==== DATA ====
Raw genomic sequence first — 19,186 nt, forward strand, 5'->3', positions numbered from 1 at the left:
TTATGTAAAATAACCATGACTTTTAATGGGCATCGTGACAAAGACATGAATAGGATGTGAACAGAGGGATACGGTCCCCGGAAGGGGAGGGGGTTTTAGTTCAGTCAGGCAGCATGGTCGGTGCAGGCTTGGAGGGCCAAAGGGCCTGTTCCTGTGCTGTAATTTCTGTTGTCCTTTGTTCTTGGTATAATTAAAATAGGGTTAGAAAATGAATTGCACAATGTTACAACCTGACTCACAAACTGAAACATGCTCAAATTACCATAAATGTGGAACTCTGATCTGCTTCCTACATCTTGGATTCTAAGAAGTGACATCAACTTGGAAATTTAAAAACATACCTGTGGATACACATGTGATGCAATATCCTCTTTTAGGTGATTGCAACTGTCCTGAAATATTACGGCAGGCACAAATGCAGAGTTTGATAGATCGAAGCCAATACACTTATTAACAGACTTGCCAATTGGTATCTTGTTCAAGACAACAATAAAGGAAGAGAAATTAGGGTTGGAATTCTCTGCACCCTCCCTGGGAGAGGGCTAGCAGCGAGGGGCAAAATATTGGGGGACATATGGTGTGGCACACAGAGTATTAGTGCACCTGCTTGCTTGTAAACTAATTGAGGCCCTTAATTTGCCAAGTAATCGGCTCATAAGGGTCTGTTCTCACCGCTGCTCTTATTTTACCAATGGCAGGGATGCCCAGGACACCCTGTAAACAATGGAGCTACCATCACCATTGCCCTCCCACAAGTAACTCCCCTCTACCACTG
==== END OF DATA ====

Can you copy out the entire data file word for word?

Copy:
Raw genomic sequence first — 19,186 nt, forward strand, 5'->3', positions numbered from 1 at the left:
TTATGTAAAATAACCATGACTTTTAATGGGCATCGTGACAAAGACATGAATAGGATGTGAACAGAGGGATACGGTCCCCGGAAGGGGAGGGGGTTTTAGTTCAGTCAGGCAGCATGGTCGGTGCAGGCTTGGAGGGCCAAAGGGCCTGTTCCTGTGCTGTAATTTCTGTTGTCCTTTGTTCTTGGTATAATTAAAATAGGGTTAGAAAATGAATTGCACAATGTTACAACCTGACTCACAAACTGAAACATGCTCAAATTACCATAAATGTGGAACTCTGATCTGCTTCCTACATCTTGGATTCTAAGAAGTGACATCAACTTGGAAATTTAAAAACATACCTGTGGATACACATGTGATGCAATATCCTCTTTTAGGTGATTGCAACTGTCCTGAAATATTACGGCAGGCACAAATGCAGAGTTTGATAGATCGAAGCCAATACACTTATTAACAGACTTGCCAATTGGTATCTTGTTCAAGACAACAATAAAGGAAGAGAAATTAGGGTTGGAATTCTCTGCACCCTCCCTGGGAGAGGGCTAGCAGCGAGGGGCAAAATATTGGGGGACATATGGTGTGGCACACAGAGTATTAGTGCACCTGCTTGCTTGTAAACTAATTGAGGCCCTTAATTTGCCAAGTAATCGGCTCATAAGGGTCTGTTCTCACCGCTGCTCTTATTTTACCAATGGCAGGGATGCCCAGGACACCCTGTAAACAATGGAGCTACCATCACCATTGCCCTCCCACAAGTAACTCCCCTCTACCACTG